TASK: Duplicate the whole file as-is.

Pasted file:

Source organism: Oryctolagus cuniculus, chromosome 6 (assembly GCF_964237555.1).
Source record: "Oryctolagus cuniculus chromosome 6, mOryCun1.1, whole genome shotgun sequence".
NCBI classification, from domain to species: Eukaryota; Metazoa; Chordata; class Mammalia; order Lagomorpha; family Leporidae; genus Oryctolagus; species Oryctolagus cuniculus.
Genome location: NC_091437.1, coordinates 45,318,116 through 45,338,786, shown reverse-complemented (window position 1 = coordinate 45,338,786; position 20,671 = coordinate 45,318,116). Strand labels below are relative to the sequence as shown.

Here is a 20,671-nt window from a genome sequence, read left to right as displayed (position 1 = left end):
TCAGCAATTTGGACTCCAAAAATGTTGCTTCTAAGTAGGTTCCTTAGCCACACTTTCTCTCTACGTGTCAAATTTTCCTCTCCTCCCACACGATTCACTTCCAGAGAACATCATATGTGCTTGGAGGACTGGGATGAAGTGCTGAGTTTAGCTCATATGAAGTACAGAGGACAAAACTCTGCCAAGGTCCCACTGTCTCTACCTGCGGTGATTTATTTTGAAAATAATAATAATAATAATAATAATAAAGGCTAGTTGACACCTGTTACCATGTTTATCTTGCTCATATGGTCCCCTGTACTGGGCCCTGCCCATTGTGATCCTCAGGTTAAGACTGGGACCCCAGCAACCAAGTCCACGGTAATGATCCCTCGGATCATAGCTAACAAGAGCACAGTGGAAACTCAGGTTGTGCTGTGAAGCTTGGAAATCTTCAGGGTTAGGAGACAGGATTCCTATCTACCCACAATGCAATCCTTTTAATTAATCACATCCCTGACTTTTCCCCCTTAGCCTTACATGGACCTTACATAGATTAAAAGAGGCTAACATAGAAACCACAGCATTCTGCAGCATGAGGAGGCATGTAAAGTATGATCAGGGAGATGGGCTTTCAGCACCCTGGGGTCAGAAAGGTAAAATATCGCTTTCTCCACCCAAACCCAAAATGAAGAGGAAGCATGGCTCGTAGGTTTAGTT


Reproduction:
Source organism: Oryctolagus cuniculus, chromosome 6 (assembly GCF_964237555.1).
Source record: "Oryctolagus cuniculus chromosome 6, mOryCun1.1, whole genome shotgun sequence".
NCBI classification, from domain to species: Eukaryota; Metazoa; Chordata; class Mammalia; order Lagomorpha; family Leporidae; genus Oryctolagus; species Oryctolagus cuniculus.
Genome location: NC_091437.1, coordinates 45,318,116 through 45,338,786, shown reverse-complemented (window position 1 = coordinate 45,338,786; position 20,671 = coordinate 45,318,116). Strand labels below are relative to the sequence as shown.

Here is a 20,671-nt window from a genome sequence, read left to right as displayed (position 1 = left end):
TCAGCAATTTGGACTCCAAAAATGTTGCTTCTAAGTAGGTTCCTTAGCCACACTTTCTCTCTACGTGTCAAATTTTCCTCTCCTCCCACACGATTCACTTCCAGAGAACATCATATGTGCTTGGAGGACTGGGATGAAGTGCTGAGTTTAGCTCATATGAAGTACAGAGGACAAAACTCTGCCAAGGTCCCACTGTCTCTACCTGCGGTGATTTATTTTGAAAATAATAATAATAATAATAATAATAAAGGCTAGTTGACACCTGTTACCATGTTTATCTTGCTCATATGGTCCCCTGTACTGGGCCCTGCCCATTGTGATCCTCAGGTTAAGACTGGGACCCCAGCAACCAAGTCCACGGTAATGATCCCTCGGATCATAGCTAACAAGAGCACAGTGGAAACTCAGGTTGTGCTGTGAAGCTTGGAAATCTTCAGGGTTAGGAGACAGGATTCCTATCTACCCACAATGCAATCCTTTTAATTAATCACATCCCTGACTTTTCCCCCTTAGCCTTACATGGACCTTACATAGATTAAAAGAGGCTAACATAGAAACCACAGCATTCTGCAGCATGAGGAGGCATGTAAAGTATGATCAGGGAGATGGGCTTTCAGCACCCTGGGGTCAGAAAGGTAAAATATCGCTTTCTCCACCCAAACCCAAAATGAAGAGGAAGCATGGCTCGTAGGTTTAGTT